I bide my time and come through listings on my own, I email those listings that meet my criteria on my own, I set up times to view potential units on my own, and so far once I get to it, the brokers send someone on their behalf to show me the unit - this someone doesn't know anything about the unit and can't answer my questions - then, I negotiate the lease terms and rent on my own, the fill out the applications and pay application fees on my own. How can I not wonder - WHY am I paying a months rent to this brokerage company? For what? For a months rent, I'd like to see an itemized count of the value this broker brought me. I did all of the work myself, I found the listing and to me, it doesn't matter WHO posted it - landlord or broker - I led the inquiry, appointment, negotiation, and application process.
Now it isn't that I CANT pay or that the money is difficult for me to part with. I have good credit, good savings, and I make a decent living. The problem is that I wouldn't have gotten to this state just GIVING money away.
It's been my experience that it is clear the broker works on behalf of the landlord. Why should I pay someone else's fee. (Other than that's the way it works, and if you want to live in the greater New York metropolis, you'll bend over and take it in the you-know-what, like everyone else)
It's a lousy way to begin a landlord-tenant relationship, because once I finally do find a place that meets my criteria, and go through my process and fork over my months rent as a fee, I immediately resent the landlord for making me pay their fee.
I've been through the process of contacting the broker up front and saying hey, here's my criteria for a unit, can you find me something? Thinking.. If I'm gonna end up paying this fee I might as well make the broker work on my behalf. But all I've been presented with are listings that ignored my budget, pet needs, and overall criteria. So I assume the search myself.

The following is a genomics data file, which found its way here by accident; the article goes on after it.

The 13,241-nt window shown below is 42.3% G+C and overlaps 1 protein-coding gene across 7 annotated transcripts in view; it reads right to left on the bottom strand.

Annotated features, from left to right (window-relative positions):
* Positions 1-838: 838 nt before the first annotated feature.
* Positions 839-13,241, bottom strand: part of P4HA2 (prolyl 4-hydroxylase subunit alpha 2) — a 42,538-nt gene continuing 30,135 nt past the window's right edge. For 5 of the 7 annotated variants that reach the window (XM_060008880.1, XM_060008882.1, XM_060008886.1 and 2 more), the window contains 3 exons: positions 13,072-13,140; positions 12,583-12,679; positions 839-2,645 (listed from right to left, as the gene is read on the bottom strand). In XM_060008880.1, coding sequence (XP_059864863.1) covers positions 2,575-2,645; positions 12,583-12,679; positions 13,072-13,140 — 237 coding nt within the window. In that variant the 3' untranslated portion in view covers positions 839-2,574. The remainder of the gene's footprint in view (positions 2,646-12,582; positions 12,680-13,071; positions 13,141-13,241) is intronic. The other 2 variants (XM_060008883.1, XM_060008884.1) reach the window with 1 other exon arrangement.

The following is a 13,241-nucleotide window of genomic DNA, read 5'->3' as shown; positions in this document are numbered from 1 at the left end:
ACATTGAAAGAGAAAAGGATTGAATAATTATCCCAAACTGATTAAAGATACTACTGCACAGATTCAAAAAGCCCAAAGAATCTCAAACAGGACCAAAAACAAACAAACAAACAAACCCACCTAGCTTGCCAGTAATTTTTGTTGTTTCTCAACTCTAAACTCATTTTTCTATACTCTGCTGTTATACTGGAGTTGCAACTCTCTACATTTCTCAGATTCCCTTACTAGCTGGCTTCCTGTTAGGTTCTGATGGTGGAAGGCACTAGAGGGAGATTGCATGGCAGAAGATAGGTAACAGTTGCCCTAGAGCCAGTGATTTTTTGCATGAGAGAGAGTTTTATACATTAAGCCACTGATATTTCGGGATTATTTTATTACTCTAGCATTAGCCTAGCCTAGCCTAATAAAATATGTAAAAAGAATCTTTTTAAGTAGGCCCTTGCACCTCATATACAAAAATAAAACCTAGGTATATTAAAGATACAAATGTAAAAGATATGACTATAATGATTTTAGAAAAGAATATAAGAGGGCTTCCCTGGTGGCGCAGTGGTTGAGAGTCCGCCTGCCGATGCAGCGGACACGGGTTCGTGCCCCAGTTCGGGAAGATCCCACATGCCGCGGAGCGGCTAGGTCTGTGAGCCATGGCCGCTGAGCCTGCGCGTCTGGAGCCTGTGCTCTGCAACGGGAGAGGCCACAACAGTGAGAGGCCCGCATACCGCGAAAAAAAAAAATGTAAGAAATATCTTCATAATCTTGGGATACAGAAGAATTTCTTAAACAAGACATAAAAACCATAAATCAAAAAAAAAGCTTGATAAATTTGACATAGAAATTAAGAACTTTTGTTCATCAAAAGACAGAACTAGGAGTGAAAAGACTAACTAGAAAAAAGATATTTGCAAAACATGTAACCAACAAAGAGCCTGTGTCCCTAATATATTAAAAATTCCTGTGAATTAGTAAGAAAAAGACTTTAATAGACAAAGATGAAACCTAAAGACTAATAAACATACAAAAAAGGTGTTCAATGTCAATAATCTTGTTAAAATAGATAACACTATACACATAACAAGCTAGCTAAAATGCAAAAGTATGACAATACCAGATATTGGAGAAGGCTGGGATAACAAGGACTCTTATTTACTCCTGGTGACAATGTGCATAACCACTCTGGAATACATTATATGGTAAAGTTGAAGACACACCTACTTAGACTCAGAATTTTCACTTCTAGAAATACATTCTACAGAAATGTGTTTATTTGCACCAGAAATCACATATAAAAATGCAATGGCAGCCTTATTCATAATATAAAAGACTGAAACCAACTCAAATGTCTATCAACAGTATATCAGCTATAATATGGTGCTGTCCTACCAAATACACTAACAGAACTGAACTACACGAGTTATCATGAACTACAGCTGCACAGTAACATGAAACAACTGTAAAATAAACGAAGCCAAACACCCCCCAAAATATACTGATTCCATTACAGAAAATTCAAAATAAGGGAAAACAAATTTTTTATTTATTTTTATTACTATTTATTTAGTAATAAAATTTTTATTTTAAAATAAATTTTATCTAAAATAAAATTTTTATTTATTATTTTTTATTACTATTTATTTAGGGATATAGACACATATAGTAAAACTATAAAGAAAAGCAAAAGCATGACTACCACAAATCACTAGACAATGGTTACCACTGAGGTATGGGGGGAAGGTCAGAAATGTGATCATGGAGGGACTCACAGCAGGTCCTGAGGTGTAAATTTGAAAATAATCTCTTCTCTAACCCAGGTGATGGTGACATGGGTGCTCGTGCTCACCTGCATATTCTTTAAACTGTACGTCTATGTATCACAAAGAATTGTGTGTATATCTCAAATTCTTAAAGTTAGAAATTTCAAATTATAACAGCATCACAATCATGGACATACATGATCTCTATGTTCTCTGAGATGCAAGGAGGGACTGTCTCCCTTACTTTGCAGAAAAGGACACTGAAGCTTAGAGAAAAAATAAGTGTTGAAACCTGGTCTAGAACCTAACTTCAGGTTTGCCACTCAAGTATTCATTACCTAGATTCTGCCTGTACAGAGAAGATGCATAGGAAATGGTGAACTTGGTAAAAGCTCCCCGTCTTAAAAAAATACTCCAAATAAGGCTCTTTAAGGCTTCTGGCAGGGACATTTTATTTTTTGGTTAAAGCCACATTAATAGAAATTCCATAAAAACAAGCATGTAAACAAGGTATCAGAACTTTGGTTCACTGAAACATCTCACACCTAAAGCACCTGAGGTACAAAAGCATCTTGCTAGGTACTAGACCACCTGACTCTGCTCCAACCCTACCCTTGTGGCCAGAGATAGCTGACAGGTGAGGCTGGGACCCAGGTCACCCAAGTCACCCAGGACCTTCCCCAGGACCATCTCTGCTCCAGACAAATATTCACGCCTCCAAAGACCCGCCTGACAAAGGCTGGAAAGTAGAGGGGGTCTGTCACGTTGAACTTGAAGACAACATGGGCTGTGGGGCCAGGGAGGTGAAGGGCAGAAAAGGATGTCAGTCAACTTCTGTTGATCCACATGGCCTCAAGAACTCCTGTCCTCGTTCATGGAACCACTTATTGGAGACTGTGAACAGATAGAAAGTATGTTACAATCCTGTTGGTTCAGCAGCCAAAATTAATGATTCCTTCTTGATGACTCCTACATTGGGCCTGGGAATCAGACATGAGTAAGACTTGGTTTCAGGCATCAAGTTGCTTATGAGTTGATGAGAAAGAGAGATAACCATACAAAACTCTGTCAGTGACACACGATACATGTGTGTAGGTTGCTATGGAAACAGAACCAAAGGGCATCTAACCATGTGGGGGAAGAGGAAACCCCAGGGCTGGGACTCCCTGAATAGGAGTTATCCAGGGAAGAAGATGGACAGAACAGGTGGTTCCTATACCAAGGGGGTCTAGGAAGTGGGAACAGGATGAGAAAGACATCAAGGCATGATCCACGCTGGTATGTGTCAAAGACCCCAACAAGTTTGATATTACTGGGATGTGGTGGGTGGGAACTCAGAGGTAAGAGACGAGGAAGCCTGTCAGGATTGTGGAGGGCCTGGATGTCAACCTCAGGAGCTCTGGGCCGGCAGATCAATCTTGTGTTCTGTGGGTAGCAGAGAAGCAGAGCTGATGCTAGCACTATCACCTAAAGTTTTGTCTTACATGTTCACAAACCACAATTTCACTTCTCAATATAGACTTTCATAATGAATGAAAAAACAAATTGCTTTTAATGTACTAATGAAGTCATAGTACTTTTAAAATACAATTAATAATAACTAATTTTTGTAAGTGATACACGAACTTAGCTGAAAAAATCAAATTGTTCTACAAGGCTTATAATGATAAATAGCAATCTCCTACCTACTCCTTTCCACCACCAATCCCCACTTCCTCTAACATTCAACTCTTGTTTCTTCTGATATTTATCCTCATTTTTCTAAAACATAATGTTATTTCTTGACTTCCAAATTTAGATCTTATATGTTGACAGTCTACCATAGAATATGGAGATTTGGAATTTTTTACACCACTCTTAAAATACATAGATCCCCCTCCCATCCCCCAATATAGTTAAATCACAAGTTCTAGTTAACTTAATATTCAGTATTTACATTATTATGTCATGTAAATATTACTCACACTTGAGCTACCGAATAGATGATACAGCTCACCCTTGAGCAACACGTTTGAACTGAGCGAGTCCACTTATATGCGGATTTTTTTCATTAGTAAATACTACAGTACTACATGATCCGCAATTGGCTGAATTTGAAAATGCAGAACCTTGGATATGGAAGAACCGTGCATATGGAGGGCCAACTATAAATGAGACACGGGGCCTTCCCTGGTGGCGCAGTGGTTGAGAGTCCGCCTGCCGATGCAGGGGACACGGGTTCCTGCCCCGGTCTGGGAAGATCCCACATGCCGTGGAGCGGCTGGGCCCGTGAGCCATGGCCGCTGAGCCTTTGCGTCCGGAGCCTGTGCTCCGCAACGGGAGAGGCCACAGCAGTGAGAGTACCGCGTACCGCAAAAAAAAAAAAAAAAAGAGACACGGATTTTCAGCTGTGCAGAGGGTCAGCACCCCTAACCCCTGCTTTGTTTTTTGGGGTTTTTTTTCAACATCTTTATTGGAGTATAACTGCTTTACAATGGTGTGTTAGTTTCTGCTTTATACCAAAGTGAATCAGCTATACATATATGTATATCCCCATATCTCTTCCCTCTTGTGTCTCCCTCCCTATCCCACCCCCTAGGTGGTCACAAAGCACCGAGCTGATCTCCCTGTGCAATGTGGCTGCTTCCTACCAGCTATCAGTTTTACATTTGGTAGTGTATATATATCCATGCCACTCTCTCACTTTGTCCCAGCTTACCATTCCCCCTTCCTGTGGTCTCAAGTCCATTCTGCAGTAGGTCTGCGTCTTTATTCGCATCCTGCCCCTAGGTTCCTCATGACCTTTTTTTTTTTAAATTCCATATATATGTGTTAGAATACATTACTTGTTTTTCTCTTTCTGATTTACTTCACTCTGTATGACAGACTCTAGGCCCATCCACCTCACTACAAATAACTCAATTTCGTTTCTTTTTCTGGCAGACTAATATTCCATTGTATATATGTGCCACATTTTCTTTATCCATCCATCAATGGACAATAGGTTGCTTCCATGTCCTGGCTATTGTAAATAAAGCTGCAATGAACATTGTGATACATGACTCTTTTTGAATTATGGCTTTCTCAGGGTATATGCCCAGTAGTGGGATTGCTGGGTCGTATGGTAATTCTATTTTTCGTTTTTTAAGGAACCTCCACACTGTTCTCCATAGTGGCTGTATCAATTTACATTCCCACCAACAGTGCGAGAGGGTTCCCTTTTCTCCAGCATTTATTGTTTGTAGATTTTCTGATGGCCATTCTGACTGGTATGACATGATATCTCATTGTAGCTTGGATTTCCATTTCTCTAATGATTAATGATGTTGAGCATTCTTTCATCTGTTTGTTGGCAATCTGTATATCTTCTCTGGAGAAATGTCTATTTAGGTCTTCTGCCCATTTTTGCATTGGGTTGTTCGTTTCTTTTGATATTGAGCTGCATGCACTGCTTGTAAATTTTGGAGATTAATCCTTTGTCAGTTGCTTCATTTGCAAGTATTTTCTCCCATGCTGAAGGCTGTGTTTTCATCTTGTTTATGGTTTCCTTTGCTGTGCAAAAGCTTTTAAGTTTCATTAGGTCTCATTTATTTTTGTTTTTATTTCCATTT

Yeah tenant paying broker fee makes 0 sense. It's really called a "finders fee" and unless someone finds it for me, I should pay the fee to myself it seems.
I am glad you agree with the fee for service concept however it will happen soon. Some small shops are doing it now with some success. The smarter corporations and the ones that are fearless of being the first will come around. It may take a baby step process but it will happen in my lifetime. I will make sure of it.
As far as comparing professional stature with a college degree is truly a misnomer. But the public perception will remain the same when the Realtor community makes that change. Continuing education requirements would help the perception, abondoning referral agents are a start, recruiting anyone and everyone is a big downfall, support and professional coaching, and of course the aforementioned give-aways.
And in all this we MUST understand what the public wants to succeed. They want professional representation, they want exposure of their homes to buyers, they want an agent that will get homes closed. However, they do not want to pay the price. This goes back to what our value is to them. But they should get choose what they want and need. We as realtors need to stop telling them what they need. It's not our money. Fee for Service is the most professional way to adhere to those needs.
I have not had a landlord that has raised the asking price of a property above market rate because they have to pay a commission. With rentals the owner pays the commission same as with home sales.
The homeowner pays the commission not the buyer. The line of thinking that the owner/landlord pays commission is just backward.